Plain and simple right? 1 Corinthians 10:31 states, “So, whether you eat or drink, or whatever you do, do all to the glory of God.“ If you are not doing all things to the glory of God then, quite simply, you are in sin. This includes Social Media. If you are not typing to the Glory of God, you are in sin. What does Christ tell the Pharisees is the Greatest Commandment in Matthew 22:37? He says, “You shall love the Lord your God with all your heart and with all your soul and with all your mind.” Again, this includes Social Media. If you are not Tweeting to the love of God with your entire being, then you are in sin. What is the first question of the Westminster Catechism? It is, “What is the chief end of man?” The answer is, “To glorify God and enjoy Him forever.” While commenting, dialoguing, or debating on Facebook, if you are doing anything less than glorifying God and enjoying Him, you are not fulfilling the purpose of your creation, and therefore, are in sin!
- Live Out the Golden Rule
Everyone and their mother knows this, right? Treat your neighbor as you would want to be treated. Unfortunately, for some strange reason, whenever people enter Internet Warrior mode, this rule is quickly tossed right out the window. Let’s go back to 1 Corinthians 10:32-33. Remember, this comes directly after Paul commands the believers in Corinth, “do all to the glory of God.” He continues on to say, “Give no offense to Jews or to Greeks or to the church of God, just as I try to please everyone in everything I do, not seeking my own advantage, but that of many, that they may be saved.” If you don’t care whether or not a comment you are leaving may offend someone because of your virtual behavior, you are in sin. If you leave a drive-by comment seeking your own advantage, you are in sin. If you are not virtually “living” your life through social media in a way that is concerned with leading the lost to Christ, you are in sin. Now, let’s revisit Matthew 22. After Christ shares what the Greatest Commandment is in verse 37, He then follows up in verse 39 by saying, ” And a second is like it: You shall love your neighbor as yourself.” There’s your Golden Rule. If you are not loving your neighbor as yourself via Social Media, you are in sin. A solid rule to live by, is never leave a comment you wouldn’t say to someone’s face. Don’t be a “tough guy”and hide behind that keyboard.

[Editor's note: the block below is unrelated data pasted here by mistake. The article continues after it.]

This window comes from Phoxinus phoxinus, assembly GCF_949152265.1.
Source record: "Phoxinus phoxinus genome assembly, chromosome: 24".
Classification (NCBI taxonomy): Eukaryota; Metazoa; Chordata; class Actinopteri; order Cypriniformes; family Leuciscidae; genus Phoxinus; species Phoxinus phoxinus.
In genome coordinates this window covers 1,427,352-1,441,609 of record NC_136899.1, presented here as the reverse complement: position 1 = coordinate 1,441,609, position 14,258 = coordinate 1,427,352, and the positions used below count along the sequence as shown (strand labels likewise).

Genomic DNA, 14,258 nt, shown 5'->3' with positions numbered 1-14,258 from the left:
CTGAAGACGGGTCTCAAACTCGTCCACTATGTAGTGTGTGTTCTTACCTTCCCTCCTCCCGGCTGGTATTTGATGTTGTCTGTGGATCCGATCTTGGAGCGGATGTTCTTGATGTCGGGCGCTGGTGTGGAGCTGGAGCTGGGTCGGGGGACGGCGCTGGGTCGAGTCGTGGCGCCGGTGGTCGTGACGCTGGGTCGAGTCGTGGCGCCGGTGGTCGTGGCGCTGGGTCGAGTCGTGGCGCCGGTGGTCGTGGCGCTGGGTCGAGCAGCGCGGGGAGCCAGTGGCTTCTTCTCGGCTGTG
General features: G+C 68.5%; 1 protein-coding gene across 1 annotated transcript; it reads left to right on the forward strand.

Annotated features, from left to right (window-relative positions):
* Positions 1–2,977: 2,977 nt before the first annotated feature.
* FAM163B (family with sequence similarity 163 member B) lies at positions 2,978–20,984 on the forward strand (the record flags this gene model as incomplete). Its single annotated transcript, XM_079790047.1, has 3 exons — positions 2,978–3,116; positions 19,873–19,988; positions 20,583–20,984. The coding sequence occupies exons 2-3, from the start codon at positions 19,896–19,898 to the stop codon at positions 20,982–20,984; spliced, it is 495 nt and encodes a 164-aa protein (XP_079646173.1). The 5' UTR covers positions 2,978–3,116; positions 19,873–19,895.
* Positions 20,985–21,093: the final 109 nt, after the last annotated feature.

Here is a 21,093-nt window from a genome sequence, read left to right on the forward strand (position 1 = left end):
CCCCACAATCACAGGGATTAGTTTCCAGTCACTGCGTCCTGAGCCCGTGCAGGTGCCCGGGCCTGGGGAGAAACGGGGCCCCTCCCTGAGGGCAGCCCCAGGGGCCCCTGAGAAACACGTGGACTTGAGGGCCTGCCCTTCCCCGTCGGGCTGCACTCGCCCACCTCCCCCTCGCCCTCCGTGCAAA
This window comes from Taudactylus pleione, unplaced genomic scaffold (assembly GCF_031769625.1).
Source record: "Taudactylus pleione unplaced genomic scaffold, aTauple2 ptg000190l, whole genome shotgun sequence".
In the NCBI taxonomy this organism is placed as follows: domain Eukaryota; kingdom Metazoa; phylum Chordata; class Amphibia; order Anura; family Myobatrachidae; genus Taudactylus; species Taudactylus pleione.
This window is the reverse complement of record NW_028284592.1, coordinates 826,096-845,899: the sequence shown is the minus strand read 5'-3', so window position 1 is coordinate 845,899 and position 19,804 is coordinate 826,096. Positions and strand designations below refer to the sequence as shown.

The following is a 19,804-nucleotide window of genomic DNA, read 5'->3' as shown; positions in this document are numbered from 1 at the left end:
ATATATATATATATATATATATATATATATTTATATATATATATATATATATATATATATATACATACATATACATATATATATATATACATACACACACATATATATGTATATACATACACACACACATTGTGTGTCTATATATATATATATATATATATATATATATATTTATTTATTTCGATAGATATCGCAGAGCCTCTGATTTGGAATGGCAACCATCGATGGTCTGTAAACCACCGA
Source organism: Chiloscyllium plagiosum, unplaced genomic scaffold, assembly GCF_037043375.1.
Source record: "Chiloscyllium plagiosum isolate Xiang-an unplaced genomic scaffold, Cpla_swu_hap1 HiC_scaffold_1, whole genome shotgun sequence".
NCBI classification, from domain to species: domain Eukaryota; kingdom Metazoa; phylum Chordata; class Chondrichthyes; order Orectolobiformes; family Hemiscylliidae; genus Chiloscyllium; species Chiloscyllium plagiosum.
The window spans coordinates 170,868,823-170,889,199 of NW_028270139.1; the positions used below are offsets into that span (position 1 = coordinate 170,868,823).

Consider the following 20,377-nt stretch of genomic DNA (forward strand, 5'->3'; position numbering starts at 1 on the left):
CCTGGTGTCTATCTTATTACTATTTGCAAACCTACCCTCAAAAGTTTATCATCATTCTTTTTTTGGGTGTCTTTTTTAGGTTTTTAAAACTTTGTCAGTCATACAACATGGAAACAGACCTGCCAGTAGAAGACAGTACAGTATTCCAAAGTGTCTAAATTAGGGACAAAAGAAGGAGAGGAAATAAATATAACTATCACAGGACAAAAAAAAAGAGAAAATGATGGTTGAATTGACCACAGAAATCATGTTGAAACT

- Honor Your Elders